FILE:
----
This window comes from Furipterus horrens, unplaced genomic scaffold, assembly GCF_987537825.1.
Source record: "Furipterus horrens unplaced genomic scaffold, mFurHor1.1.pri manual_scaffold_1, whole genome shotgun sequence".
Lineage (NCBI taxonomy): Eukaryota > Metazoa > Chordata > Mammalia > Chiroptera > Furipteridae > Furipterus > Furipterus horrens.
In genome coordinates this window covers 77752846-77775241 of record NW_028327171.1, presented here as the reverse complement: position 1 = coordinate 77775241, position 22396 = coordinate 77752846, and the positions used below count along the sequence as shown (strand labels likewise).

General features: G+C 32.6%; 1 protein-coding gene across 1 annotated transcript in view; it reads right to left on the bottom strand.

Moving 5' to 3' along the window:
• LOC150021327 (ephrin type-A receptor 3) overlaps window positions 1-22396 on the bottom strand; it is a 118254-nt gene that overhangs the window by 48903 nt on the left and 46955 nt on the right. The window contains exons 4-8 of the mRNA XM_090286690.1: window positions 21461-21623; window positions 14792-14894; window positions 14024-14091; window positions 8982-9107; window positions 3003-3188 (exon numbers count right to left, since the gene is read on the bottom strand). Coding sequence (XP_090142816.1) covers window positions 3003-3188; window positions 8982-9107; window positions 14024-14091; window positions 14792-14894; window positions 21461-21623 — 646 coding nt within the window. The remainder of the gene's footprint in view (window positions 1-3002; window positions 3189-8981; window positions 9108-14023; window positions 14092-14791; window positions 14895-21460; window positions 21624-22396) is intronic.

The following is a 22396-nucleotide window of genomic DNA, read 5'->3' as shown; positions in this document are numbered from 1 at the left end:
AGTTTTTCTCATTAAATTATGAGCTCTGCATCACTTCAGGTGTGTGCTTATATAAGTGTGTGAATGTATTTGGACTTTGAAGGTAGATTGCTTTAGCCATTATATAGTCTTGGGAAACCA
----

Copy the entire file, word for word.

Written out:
This window comes from Furipterus horrens, unplaced genomic scaffold, assembly GCF_987537825.1.
Source record: "Furipterus horrens unplaced genomic scaffold, mFurHor1.1.pri manual_scaffold_1, whole genome shotgun sequence".
Lineage (NCBI taxonomy): Eukaryota > Metazoa > Chordata > Mammalia > Chiroptera > Furipteridae > Furipterus > Furipterus horrens.
In genome coordinates this window covers 77752846-77775241 of record NW_028327171.1, presented here as the reverse complement: position 1 = coordinate 77775241, position 22396 = coordinate 77752846, and the positions used below count along the sequence as shown (strand labels likewise).

General features: G+C 32.6%; 1 protein-coding gene across 1 annotated transcript in view; it reads right to left on the bottom strand.

Moving 5' to 3' along the window:
• LOC150021327 (ephrin type-A receptor 3) overlaps window positions 1-22396 on the bottom strand; it is a 118254-nt gene that overhangs the window by 48903 nt on the left and 46955 nt on the right. The window contains exons 4-8 of the mRNA XM_090286690.1: window positions 21461-21623; window positions 14792-14894; window positions 14024-14091; window positions 8982-9107; window positions 3003-3188 (exon numbers count right to left, since the gene is read on the bottom strand). Coding sequence (XP_090142816.1) covers window positions 3003-3188; window positions 8982-9107; window positions 14024-14091; window positions 14792-14894; window positions 21461-21623 — 646 coding nt within the window. The remainder of the gene's footprint in view (window positions 1-3002; window positions 3189-8981; window positions 9108-14023; window positions 14092-14791; window positions 14895-21460; window positions 21624-22396) is intronic.

The following is a 22396-nucleotide window of genomic DNA, read 5'->3' as shown; positions in this document are numbered from 1 at the left end:
AGTTTTTCTCATTAAATTATGAGCTCTGCATCACTTCAGGTGTGTGCTTATATAAGTGTGTGAATGTATTTGGACTTTGAAGGTAGATTGCTTTAGCCATTATATAGTCTTGGGAAACCA